May 7, 2023

Long telomeres, the endcaps on DNA, not the fountain of youth once thought, and scientists may now know why

Posted by in categories: biotech/medical, genetics, life extension

In a study of 17 people from five families, Johns Hopkins Medicine researchers say they found that ultra-lengthy DNA endcaps called telomeres fail to provide the longevity presumed for such people. Instead, people with long telomeres tend to develop a range of benign and cancerous tumors, as well as the age-related blood condition clonal hematopoiesis.

Reporting in the May 4 issue of the New England Journal of Medicine, the Johns Hopkins researchers say clonal hematopoiesis is common among this long-telomere group, and the blood condition combined with long may help mutations stick around longer in blood cells.

“Our findings challenge the idea that long telomeres protect against aging,” says Mary Armanios, M.D., professor of oncology at the Johns Hopkins Kimmel Cancer Center, and professor of genetic medicine, and genetics, and pathology at the Johns Hopkins University School of Medicine. “Rather than long telomeres protecting against aging, long telomeres allowed cells with mutations that arise with aging to be more durable.”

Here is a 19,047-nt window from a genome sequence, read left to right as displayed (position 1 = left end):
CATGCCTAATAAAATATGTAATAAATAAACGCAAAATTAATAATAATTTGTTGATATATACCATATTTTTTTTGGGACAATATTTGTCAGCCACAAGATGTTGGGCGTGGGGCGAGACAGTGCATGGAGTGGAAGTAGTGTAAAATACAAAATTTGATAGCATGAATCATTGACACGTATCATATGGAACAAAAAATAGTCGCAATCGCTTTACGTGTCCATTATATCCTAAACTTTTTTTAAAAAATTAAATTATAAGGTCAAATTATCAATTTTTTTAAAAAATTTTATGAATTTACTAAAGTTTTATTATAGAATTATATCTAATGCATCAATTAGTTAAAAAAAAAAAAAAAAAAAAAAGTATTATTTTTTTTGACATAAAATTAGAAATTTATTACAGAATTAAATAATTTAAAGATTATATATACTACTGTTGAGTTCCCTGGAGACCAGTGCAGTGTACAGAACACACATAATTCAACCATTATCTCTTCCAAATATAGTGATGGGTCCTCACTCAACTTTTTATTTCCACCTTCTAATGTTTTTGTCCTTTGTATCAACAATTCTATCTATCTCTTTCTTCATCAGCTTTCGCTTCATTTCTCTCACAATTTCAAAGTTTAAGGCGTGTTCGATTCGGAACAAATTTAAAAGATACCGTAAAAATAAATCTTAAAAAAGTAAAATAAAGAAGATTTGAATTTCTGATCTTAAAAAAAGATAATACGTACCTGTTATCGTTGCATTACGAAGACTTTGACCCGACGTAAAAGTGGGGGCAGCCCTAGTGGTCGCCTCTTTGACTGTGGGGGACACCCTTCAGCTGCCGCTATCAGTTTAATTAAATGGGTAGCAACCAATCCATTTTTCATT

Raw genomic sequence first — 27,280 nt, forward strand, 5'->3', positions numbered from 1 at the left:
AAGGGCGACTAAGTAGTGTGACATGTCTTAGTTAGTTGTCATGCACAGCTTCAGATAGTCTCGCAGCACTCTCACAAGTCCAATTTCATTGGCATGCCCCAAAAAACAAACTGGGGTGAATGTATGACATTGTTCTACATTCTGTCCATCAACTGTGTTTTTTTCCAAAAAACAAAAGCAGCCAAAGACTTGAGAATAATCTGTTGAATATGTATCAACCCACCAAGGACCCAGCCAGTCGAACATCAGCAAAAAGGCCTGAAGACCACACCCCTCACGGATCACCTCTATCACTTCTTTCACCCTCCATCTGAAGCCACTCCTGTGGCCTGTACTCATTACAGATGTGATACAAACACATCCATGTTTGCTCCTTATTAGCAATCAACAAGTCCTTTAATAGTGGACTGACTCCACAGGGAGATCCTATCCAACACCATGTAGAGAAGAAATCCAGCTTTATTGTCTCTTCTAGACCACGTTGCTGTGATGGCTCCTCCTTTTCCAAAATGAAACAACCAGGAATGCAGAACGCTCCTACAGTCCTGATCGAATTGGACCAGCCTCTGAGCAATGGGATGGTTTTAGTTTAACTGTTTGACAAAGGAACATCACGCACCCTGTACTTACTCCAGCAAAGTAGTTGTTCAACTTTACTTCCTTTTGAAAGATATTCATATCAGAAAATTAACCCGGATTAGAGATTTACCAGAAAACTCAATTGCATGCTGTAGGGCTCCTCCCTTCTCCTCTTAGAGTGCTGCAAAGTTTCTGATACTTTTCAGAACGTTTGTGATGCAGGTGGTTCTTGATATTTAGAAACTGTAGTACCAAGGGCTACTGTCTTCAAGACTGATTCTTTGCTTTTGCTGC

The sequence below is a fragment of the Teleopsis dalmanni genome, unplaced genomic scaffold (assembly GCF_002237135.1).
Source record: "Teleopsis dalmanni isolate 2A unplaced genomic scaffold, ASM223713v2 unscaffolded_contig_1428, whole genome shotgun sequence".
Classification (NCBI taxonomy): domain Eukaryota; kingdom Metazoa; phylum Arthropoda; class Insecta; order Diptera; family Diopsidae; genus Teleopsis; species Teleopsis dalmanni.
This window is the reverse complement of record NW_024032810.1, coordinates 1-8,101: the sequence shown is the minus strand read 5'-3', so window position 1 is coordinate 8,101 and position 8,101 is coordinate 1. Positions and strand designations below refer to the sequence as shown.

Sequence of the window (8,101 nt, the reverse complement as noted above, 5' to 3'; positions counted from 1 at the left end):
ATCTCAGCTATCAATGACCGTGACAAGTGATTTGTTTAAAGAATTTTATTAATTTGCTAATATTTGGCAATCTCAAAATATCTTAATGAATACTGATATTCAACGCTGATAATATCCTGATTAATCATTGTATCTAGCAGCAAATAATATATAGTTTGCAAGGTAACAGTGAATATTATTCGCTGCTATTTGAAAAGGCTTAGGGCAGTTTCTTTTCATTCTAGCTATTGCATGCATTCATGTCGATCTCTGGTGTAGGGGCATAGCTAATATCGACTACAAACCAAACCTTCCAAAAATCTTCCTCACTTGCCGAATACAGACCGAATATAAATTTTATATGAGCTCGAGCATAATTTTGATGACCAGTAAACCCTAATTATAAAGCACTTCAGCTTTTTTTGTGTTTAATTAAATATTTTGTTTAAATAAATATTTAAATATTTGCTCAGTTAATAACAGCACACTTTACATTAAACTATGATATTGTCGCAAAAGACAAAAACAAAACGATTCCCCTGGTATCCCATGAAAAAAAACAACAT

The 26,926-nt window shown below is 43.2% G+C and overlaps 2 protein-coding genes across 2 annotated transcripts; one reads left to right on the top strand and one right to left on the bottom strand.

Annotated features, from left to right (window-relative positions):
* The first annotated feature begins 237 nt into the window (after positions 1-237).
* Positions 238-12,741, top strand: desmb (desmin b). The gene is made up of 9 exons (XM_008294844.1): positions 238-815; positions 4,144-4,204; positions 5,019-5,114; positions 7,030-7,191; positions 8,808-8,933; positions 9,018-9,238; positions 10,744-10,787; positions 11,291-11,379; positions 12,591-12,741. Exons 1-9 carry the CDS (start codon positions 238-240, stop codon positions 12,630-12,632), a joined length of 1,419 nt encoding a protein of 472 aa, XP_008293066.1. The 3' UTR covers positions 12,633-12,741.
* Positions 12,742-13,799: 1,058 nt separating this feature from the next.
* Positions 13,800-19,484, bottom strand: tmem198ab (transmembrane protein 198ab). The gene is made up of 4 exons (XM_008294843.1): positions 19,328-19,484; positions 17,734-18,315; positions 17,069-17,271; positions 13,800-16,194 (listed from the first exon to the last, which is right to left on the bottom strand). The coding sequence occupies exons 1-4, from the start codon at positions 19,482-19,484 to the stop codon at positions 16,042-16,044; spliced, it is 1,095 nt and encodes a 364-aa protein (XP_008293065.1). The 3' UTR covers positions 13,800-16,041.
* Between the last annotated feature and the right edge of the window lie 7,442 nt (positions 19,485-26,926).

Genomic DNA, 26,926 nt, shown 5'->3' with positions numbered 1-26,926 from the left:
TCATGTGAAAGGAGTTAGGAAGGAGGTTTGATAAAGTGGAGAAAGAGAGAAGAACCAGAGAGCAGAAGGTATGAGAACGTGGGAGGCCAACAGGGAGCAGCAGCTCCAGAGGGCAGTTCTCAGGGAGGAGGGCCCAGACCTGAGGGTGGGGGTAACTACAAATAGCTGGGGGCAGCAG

Comments so far

  1. Great article, Thanks for writing about that. It’s really helpful for me. Keep it up your writing.

  2. Paula Palhota says:

    Good afternoon I’m not an expert, Just a neuro divergent who has many passions.
    So mind my curiosity;)

    Why not consider the
    “over growth” as the problem itself.

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